Virtual is the future of fundraising in a post Covid-19 world

Every year Kiwis give $1.5bn to NZ charities – Guillaume Dehan

How are charities suppose to raise funds when businesses are reeling under the effects of the Covid-19 pandemic, is a question that not-for-profit organisations have been wrestling with.

With economists predicting that full economic recovery post Covid-19 will take years, local charities and non-profit organisations are deeply concerned about fundraising or tapping into businesses that earlier supported them.

In a recent Zoom webinar hosted by Auckland North Community Development, Therese Lanigan-Behrent   consultant for organisations with a social conscience provided the much-needed relief by offering funding options for managers, trustees and fundraisers who work for not-for-profit organisations and local community groups.

Talking about the current streams of grant funding that have not dried up, she said that Community Trust Foundation North (www.foundationnoarht.org.nz) is “carrying on as normal”.

Other options worth tapping into include Creative NZ Funding (www.creativenz.govt.nz) that gives resilience and short-term grants; Community Organisation Grants Scheme (www.communitymatters.govt.nz) and Trustee companies like Perpetual Guardian (www.perpetualguardian.co.nz).

“Other pro-bon support partners could be Help Tank (www.helptank.nz) and Lets Collaborate (wwwletscolloborate.co.nz) as well as free online one-on-one clinics for charities that help draft funding applications like info@charities.govt.nz”

Fundraising in the near future will be about online presence with auction fundraisers, virtual quiz fundraisers and crowdfunding campaigns, Lanigan-Behrent said.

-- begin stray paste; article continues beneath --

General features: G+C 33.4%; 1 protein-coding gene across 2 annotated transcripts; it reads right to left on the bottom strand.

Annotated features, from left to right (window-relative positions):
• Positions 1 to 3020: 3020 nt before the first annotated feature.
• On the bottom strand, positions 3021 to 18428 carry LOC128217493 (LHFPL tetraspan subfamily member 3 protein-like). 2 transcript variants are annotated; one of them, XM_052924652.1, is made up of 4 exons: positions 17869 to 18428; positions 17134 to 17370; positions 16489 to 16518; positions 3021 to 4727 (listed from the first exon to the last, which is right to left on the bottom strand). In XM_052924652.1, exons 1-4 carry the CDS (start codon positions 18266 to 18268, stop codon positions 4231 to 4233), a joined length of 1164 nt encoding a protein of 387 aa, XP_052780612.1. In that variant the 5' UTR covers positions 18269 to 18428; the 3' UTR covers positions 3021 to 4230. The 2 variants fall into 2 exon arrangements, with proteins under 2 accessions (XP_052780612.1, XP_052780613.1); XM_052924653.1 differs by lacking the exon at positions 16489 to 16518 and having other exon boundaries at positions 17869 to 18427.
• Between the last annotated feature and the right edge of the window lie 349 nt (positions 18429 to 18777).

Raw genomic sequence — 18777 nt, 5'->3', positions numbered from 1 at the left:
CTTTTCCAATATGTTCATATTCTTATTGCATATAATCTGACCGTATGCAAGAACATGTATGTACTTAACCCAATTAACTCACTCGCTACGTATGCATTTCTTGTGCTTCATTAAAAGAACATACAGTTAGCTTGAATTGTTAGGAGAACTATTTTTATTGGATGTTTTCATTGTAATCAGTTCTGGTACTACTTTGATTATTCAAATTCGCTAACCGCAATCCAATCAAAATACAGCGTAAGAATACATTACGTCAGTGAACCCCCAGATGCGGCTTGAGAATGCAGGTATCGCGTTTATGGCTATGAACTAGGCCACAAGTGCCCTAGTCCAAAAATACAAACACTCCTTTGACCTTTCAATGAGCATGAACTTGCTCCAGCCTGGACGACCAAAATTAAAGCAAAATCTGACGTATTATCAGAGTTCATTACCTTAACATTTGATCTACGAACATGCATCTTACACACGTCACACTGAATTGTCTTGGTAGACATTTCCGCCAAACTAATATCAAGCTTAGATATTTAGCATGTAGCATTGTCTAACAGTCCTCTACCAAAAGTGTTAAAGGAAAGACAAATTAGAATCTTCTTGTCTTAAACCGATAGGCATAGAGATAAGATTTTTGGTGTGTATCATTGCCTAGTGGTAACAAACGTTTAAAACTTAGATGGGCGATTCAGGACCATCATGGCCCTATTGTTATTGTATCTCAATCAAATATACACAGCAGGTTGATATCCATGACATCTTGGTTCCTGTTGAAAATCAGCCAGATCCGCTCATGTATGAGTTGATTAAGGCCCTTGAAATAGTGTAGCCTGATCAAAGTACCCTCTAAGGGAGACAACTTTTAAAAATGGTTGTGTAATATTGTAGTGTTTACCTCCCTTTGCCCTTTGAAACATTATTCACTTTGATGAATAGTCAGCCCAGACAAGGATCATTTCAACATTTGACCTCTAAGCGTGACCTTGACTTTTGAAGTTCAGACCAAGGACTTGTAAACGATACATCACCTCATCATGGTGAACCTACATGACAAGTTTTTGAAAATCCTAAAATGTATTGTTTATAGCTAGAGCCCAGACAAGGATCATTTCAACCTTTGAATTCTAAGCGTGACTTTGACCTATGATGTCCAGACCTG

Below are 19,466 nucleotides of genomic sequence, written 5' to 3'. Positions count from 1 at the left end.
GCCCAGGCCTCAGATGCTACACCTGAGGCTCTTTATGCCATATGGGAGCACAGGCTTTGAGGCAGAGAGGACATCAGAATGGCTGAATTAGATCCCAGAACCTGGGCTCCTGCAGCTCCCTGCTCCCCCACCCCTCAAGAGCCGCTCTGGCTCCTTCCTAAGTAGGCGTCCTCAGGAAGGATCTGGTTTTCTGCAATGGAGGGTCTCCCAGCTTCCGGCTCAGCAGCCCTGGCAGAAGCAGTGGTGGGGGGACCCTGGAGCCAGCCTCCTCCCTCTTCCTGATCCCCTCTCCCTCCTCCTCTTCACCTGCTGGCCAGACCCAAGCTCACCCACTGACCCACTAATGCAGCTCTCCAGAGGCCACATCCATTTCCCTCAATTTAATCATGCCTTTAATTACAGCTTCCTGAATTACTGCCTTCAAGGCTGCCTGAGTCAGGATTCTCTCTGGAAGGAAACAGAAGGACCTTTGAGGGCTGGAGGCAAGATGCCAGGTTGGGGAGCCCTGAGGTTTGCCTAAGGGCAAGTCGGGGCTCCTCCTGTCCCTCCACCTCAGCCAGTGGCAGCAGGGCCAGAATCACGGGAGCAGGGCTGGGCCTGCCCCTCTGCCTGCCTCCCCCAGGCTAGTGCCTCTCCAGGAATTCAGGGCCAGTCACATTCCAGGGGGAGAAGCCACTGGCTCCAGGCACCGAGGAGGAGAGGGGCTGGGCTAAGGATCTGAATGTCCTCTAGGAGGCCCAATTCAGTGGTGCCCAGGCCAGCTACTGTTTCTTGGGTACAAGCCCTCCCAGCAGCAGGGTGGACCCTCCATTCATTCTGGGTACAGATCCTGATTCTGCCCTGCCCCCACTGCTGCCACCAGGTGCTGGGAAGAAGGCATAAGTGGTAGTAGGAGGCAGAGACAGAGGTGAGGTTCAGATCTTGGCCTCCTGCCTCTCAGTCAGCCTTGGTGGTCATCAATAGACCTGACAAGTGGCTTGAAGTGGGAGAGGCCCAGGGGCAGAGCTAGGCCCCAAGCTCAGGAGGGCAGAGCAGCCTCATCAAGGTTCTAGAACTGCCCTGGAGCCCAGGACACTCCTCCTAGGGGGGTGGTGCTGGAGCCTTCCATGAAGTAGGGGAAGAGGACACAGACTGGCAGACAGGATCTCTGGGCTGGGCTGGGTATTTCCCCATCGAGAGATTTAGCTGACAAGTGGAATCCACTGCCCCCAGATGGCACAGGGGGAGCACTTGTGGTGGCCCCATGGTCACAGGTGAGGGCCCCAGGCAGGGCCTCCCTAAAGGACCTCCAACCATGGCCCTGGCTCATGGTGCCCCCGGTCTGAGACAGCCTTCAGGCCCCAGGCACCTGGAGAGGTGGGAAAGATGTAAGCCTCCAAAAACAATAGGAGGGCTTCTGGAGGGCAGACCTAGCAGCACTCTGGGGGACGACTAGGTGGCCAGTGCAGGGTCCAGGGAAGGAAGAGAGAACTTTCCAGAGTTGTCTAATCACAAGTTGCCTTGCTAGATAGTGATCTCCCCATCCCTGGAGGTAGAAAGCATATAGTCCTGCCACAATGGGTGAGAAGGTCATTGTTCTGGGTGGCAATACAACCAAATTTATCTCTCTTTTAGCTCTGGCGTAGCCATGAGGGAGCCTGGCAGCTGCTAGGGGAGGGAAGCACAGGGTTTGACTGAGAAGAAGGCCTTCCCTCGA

The Let’s not Forget virtual campaign by the RSA following the cancellation of Anzac day services is an example of how options for fundraising have changed. Photo supplied

Giving an example of the recent RSA-initiated poppy replacement project with give-a-little page donations, she mentioned that bucket collections may take a while to come back.

A break-up of the philanthropic giving in New Zealand shows that that bequests, crowdfunding, one-off donations and regular giving constitutes 58 per cent of giving.

Funding from grants is a close second at 27 per cent— it includes gaming trusts, trustee companies, family and individual trusts, NZ Lottery grants, community trusts, energy trusts, licensing trusts, community foundations, corporate foundations, government contracts, Local Board and Auckland Council.

Interestingly, business giving comes a third at 15 per cent. It involves sponsorships, cause related marketing and payroll giving.

Other streams of fund raising include special events that vary from street appeals, nominated charity event, virtual events, community events, social enterprise, sales service and merchandise.

Another eye-opening conversation was initiated by Guillaume Dehan of Fund a Future as he revealed that nearly half of all donations made to New Zealand charities are left unclaimed.

“Did you know that donations to ChildFund are eligible for a 33.33 per cent tax rebate from Inland Revenue?

“If you think it’s not worth the effort to claim your donation tax rebate, you’re not alone. Most donors find it a painful process to get a rebate on a $30 donation to submit their charity donation receipts each year. That’s millions of dollars that could be used to make a difference.

“Every year Kiwis give $1.5bn to NZ charities out of which around $257 million is claimed; $216m is unclaimed.”

Speaking of upcycling donations he said that Fund a Future helps individuals to get a tax rebate on donations which are then gifted to charities of their choice.”

Dehan ended saying they optimise the payment of donation rebates –with a charitable edge, thus helping people’s donations to go further.